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He Built His Own 18-Row Cornhead
The biggest expense involved when switching to narrow row corn is putting together equipment to plant, cultivate and harvest the crop. Last summer FARM SHOW featured a 36-row, 20-in. narrow row planter built by Nebraska farmer Greg Kreikemeier of West Point, Neb. (Vol. 20, No. 4).
After getting his crop in, Kreikemeier had to find a way to harvest it. He decided an 18-row header would probably work best but, of course, no manufacturer has ever built one. He had to do it himself.
"We started with a 12-row Gleaner combine header with rows spaced 30 in. apart. We widened the header 5 in. on both sides to get enough room for 18 snouts spaced 20 in. apart," says Kreikemeier.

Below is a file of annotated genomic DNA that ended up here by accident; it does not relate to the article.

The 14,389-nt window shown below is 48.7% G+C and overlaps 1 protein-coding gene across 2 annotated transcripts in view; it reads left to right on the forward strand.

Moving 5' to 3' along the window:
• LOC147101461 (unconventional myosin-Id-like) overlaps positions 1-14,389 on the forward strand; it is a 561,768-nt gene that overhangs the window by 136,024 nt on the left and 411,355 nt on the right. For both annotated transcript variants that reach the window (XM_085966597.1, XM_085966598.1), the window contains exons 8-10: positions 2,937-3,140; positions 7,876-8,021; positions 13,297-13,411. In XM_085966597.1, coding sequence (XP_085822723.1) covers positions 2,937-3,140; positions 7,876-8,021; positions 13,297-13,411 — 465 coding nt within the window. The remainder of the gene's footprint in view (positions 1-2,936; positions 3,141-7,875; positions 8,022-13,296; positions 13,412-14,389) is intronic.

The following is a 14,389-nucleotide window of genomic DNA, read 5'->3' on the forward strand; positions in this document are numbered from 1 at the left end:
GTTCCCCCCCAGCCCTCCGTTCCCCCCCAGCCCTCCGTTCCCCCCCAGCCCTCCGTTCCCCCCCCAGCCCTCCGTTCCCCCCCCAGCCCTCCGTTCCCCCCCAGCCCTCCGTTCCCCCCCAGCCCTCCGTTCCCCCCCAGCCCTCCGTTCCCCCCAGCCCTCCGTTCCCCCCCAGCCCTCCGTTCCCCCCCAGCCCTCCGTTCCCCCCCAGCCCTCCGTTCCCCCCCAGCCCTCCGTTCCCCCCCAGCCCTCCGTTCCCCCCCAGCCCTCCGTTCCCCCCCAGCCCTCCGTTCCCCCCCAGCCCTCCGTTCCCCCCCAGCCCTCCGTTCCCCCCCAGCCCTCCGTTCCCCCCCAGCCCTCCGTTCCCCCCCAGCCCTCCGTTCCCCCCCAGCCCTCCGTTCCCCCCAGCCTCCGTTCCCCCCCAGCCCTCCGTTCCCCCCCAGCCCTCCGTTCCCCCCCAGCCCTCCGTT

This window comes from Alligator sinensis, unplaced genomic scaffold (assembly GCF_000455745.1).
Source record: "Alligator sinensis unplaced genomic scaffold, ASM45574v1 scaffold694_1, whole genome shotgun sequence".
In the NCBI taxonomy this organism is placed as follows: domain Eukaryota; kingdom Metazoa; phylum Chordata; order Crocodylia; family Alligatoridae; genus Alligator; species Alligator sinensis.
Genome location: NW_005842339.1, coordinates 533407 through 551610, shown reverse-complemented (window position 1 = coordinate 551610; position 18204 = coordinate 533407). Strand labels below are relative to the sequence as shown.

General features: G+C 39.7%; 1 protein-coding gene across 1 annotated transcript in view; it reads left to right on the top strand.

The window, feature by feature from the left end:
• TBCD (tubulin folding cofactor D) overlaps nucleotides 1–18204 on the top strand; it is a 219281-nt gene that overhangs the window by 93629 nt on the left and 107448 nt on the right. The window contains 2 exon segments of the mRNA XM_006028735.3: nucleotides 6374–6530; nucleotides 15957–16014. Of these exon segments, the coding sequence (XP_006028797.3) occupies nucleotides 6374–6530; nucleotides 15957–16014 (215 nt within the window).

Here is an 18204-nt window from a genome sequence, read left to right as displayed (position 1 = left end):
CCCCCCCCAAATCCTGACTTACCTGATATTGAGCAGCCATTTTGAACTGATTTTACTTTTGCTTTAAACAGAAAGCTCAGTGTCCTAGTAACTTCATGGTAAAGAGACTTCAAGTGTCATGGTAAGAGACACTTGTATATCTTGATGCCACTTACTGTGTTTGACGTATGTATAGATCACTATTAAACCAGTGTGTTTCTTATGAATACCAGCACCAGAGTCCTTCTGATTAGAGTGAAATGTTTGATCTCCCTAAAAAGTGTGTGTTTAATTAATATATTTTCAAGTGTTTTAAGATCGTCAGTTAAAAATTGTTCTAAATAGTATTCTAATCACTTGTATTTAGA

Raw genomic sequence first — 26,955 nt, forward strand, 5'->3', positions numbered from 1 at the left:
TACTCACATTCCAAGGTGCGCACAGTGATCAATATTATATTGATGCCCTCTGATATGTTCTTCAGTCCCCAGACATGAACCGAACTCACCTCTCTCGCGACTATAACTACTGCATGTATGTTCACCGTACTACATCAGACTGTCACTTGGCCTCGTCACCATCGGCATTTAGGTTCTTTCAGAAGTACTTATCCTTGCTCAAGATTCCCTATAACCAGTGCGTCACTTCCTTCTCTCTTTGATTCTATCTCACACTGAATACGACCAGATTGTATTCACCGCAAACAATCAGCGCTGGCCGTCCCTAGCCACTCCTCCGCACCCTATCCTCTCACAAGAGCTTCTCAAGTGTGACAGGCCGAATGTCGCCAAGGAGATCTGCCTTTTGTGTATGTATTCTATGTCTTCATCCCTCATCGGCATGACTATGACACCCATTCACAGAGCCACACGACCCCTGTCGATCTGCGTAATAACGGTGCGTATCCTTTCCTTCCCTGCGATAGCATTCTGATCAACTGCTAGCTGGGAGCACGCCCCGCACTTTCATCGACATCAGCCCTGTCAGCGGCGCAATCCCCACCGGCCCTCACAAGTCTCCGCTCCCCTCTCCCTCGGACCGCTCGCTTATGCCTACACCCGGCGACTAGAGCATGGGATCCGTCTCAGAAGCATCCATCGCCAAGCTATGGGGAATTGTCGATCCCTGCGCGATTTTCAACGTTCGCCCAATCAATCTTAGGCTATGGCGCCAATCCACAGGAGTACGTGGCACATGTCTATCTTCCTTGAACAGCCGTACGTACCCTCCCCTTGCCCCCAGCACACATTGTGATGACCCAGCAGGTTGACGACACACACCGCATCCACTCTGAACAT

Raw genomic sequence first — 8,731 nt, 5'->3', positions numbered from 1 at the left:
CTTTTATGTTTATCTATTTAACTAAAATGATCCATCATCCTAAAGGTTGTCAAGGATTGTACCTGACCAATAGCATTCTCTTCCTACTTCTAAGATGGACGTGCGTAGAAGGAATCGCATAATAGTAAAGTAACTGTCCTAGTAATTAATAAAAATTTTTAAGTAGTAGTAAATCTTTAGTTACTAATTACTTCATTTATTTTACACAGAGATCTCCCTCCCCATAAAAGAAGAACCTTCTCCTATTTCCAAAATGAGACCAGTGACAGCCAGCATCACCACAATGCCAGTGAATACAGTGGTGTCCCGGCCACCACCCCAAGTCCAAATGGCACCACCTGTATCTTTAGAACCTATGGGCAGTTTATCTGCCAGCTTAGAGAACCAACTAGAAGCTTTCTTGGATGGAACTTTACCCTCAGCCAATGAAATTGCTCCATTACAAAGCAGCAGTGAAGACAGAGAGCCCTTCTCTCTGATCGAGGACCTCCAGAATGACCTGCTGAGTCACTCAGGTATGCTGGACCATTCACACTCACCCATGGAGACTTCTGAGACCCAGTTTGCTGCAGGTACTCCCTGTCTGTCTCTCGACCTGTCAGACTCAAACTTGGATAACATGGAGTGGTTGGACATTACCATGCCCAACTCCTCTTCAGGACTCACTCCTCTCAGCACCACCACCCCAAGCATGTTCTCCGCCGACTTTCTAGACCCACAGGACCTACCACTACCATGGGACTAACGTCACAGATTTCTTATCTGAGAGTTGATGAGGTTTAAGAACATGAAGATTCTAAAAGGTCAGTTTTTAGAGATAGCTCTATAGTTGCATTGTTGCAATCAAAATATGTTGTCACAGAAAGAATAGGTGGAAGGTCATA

He bought plastic narrow row snouts from GVL, Inc. (60113 CSAH 16, Litchfield, Minn. 55355 ph 612 693-8411). The original 12-row head weighed 8,200 lbs. With six additional rows, the header weighs in at 10,400 lbs.
Kreikemeier added duals to the front of the combine to help carry the load and to maintain stability. He also added a bin ex-tension to boost capacity to 400 bu. The combine will consistently harvest 40 to 50 bu. a minute.
"It works excellent," says Kreikemeier.
Contact: FARM SHOW Followup, Greg Kreikemeier, West Point, Neb. 68788 (ph 402 372-5263).

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1997 - Volume #21, Issue #2